Better make those park reservations now.
Ken Burns' "The National Parks: America's Best Idea," a six-part, 12-hour documentary celebrating the virtues of the country's nearly 400 federally protected spaces, sets up camp on PBS on Sept. 27 and stays through Oct. 2.
The country's most famous documentarian, who spoke Saturday during the semiannual Television Critics Assn. press tour in Pasadena, is hoping to do for the national parks what he did for its battlefields after the airing of his landmark PBS series "The Civil War" when visits to sites like Gettysburg skyrocketed by as much as 300%.
"We want the superintendents angry at us because of all the Popsicle wrappers they'll have to clean up," Burns said. "It's a good problem to have."
Collateral nuisances like trash and traffic jams notwithstanding, large swells of visitors will help ensure the park system's vitality and transcendent importance to the country, Burns said -- although, with about 275 million annual visitors and the green movement on the rise, it seems unlikely the parks will go unnoticed any time soon.
Without the shield of the national park system, Burns argued, places like Yosemite would be a gated community and Yellowstone would be an amusement park.
The American-born idea, which Burns characterized as the Declaration of Independence applied to the landscape, spurred other nations to preserve some of their lands for the public as well. Today, more than 200 countries have set aside more than 4,000 sites.
Asked if the lengthy series was a tough sell, especially in comparison with many of his earlier works about sports, music and war, Burns said no. "The drama is as dramatic as anything else," he said.
The financial outlook for PBS
On Sunday, PBS President and Chief Executive Paula Kerger addressed the key question of the year: that is, of money and whether the earthquakes that have rocked the worlds of business and personal finance have caused a permanent change or a temporary one. PBS' local stations have been hit hard during the economic collapse, and PBS itself recently downsized by 10%.
"We're trying to be quite realistic about the resources we have available," Kerger said.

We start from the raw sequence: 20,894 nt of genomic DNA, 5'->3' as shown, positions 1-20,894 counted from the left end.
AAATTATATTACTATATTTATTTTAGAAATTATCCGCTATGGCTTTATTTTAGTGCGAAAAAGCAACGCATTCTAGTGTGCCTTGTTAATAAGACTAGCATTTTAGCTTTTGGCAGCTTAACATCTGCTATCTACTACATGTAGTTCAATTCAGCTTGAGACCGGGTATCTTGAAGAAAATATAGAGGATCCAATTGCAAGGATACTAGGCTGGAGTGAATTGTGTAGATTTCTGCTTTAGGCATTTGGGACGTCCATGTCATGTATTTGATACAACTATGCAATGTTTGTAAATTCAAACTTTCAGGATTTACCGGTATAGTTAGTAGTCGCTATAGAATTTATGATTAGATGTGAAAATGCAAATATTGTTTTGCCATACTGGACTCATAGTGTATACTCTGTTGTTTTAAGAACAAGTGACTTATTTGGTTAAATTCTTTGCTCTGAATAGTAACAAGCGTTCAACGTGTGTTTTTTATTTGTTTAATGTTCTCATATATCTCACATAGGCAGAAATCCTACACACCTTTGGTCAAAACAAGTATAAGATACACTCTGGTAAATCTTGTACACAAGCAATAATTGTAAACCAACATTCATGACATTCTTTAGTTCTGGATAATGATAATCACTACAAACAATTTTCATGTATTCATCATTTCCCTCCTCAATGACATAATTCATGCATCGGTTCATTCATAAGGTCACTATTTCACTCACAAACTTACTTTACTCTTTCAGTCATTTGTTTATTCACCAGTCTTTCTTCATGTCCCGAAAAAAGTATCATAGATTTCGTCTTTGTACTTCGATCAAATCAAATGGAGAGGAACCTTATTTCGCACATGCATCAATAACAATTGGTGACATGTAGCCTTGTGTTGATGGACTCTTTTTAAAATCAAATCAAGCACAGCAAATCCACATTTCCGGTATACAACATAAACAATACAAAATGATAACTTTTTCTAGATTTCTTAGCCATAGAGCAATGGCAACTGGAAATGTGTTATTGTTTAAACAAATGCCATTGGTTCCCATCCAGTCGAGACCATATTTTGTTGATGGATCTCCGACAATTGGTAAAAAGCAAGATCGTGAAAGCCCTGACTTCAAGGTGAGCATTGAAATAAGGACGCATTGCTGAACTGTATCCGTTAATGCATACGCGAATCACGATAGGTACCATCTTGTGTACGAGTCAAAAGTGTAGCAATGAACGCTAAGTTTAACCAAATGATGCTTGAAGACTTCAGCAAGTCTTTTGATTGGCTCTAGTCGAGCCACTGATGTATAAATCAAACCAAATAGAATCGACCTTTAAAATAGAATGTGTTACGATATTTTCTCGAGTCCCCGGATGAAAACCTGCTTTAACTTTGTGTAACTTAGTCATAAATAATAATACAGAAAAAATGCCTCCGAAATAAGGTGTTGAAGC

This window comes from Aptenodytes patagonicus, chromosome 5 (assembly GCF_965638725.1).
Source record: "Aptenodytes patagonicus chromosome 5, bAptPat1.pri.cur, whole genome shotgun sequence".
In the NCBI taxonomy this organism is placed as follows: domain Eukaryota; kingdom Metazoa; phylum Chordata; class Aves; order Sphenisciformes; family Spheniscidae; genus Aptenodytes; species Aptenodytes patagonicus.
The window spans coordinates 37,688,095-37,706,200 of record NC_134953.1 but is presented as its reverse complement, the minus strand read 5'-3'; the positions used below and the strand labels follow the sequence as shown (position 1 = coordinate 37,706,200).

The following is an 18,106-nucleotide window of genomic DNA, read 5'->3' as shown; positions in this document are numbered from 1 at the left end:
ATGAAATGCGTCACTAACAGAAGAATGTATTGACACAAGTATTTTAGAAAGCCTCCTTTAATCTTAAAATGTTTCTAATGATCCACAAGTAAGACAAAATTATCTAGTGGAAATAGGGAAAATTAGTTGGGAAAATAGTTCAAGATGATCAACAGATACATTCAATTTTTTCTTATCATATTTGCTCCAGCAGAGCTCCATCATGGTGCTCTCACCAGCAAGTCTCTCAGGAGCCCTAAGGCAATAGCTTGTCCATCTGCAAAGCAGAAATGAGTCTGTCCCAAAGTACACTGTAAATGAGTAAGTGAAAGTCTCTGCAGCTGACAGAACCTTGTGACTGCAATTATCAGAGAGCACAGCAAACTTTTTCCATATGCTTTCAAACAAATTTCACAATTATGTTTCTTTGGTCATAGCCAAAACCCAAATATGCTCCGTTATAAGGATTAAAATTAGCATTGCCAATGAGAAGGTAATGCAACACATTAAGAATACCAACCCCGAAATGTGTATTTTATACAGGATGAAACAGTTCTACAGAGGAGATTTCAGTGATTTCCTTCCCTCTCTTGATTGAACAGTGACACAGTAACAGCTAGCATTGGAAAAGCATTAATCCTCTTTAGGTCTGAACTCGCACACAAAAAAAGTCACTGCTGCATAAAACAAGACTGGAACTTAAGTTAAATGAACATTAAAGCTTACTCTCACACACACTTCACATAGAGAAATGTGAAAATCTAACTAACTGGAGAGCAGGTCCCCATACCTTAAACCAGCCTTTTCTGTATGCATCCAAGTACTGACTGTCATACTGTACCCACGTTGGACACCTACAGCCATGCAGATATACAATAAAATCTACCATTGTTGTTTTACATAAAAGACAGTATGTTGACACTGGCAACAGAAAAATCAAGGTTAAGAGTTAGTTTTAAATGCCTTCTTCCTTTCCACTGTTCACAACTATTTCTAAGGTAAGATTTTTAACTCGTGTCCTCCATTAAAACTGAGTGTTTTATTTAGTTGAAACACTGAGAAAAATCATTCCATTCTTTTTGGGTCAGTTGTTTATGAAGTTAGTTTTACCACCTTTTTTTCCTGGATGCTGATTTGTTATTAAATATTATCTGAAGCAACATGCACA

She went on to say that stations' budgets have been slammed from all sides: reductions in state money, university endowments, corporate funding and philanthropy.
But there is also good news for public television, she said. PBS is funded for the year already. The Corporation for Public Broadcasting will get $430 million this year and is hoping for a further bump to $450 million the following year.
Tonally, one journalist asked somewhat rhetorically, is there a difference between the Bush administration and the Obama administration in terms of affection for public television?
"I guess the best way to answer that question is that coming out of the administration, we received full funding for public broadcasting, which is the first time in eight years," Kerger said. "So I think that says something."
Documentary on L.A.'s Chandlers
They were grandly ambitious, they were deeply dysfunctional and they are now long gone from the newspaper they founded more than a century ago. They are the Chandler family, the former owners of the Los Angeles Times, and whether you know it or not, they led the transformation of Los Angeles from a sleepy desert community into an economic and cultural powerhouse.
That is the thrust of an upcoming documentary, "Inventing L.A.: The Chandlers and Their Times," slated to air in October on KCET. Saturday, Harry Brant Chandler, son of newsroom legend and former Times publisher Otis Chandler, was joined by filmmaker Peter Jones and former Times publisher Tom Johnson to promote the two-hour work.
The documentary charts the enormous growth of the family's influence through five generations at the newspaper. Much attention is paid to Otis Chandler, who is largely credited with turning the paper into a world-class news organization during the 1960s and 1970s. But it's not all flattering.
"My father was certainly a flawed character," said Harry Chandler. "He wasn't a great dad, but he was a great publisher."
And of the newspaper industry's current woes, brought on by the rise of the Internet and the collapse of the economy, Johnson offered some possible remedies. First, papers must shore up "gaping holes" in coverage, which for the The Times, he said, means aggressively covering the city's suburban communities and San Fernando Valley once again. He also said papers never should have agreed to give away their content online and that the survival of print will depend upon one day charging for it.
When the documentary premiered in Santa Barbara recently, many members of the Chandler family apparently weren't impressed. "It's caused a few earthquakes in the family," Harry Chandler said.
A presidential seal of approval
"Sesame Street" turns 40 on Nov. 10. If you're thinking, "How is that possible?" you are not alone.
You are so not alone that the "Sesame Street" session Saturday began with a commemorative introduction by President Obama -- the same White House resident who has shilled for Conan O'Brien and George Lopez.
"This video is brought to you by the number 40," Obama announced.
The president of the United States then went on to explain how he watched Big Bird's TV show with his younger sister and how much his two daughters have learned from Elmo and their pals. He described the show as "timeless in the values that it instills . . . kindness and respect for our differences," Obama said.
To celebrate the show's big birthday, PBS will release a commemorative DVD on Nov. 10.
Also on that day, "Sesame Street" will air a one-hour episode that will feature Big Bird considering changing his habitat.
Don't do it, Big Bird!